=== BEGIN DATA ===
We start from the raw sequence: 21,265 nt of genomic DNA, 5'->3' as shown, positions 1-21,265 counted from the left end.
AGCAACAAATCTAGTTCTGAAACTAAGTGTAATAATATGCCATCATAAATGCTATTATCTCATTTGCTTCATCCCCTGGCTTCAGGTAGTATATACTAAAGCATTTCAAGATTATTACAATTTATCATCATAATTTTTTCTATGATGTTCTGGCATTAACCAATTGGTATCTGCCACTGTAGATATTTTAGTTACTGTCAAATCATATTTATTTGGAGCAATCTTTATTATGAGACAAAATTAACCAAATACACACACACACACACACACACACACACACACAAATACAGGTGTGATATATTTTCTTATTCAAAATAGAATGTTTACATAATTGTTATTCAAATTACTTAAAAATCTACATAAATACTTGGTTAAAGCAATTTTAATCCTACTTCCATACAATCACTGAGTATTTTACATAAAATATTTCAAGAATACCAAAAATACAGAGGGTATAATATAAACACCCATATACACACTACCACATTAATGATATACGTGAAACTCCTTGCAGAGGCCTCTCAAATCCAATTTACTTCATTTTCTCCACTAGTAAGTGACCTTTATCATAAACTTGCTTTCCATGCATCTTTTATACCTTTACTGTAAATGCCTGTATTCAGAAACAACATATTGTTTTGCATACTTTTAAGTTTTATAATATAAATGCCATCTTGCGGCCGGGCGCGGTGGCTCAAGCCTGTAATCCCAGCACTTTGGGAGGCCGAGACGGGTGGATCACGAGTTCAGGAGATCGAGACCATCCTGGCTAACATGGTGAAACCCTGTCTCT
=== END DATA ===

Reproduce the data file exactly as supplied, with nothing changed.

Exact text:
We start from the raw sequence: 21,265 nt of genomic DNA, 5'->3' as shown, positions 1-21,265 counted from the left end.
AGCAACAAATCTAGTTCTGAAACTAAGTGTAATAATATGCCATCATAAATGCTATTATCTCATTTGCTTCATCCCCTGGCTTCAGGTAGTATATACTAAAGCATTTCAAGATTATTACAATTTATCATCATAATTTTTTCTATGATGTTCTGGCATTAACCAATTGGTATCTGCCACTGTAGATATTTTAGTTACTGTCAAATCATATTTATTTGGAGCAATCTTTATTATGAGACAAAATTAACCAAATACACACACACACACACACACACACACACACACAAATACAGGTGTGATATATTTTCTTATTCAAAATAGAATGTTTACATAATTGTTATTCAAATTACTTAAAAATCTACATAAATACTTGGTTAAAGCAATTTTAATCCTACTTCCATACAATCACTGAGTATTTTACATAAAATATTTCAAGAATACCAAAAATACAGAGGGTATAATATAAACACCCATATACACACTACCACATTAATGATATACGTGAAACTCCTTGCAGAGGCCTCTCAAATCCAATTTACTTCATTTTCTCCACTAGTAAGTGACCTTTATCATAAACTTGCTTTCCATGCATCTTTTATACCTTTACTGTAAATGCCTGTATTCAGAAACAACATATTGTTTTGCATACTTTTAAGTTTTATAATATAAATGCCATCTTGCGGCCGGGCGCGGTGGCTCAAGCCTGTAATCCCAGCACTTTGGGAGGCCGAGACGGGTGGATCACGAGTTCAGGAGATCGAGACCATCCTGGCTAACATGGTGAAACCCTGTCTCT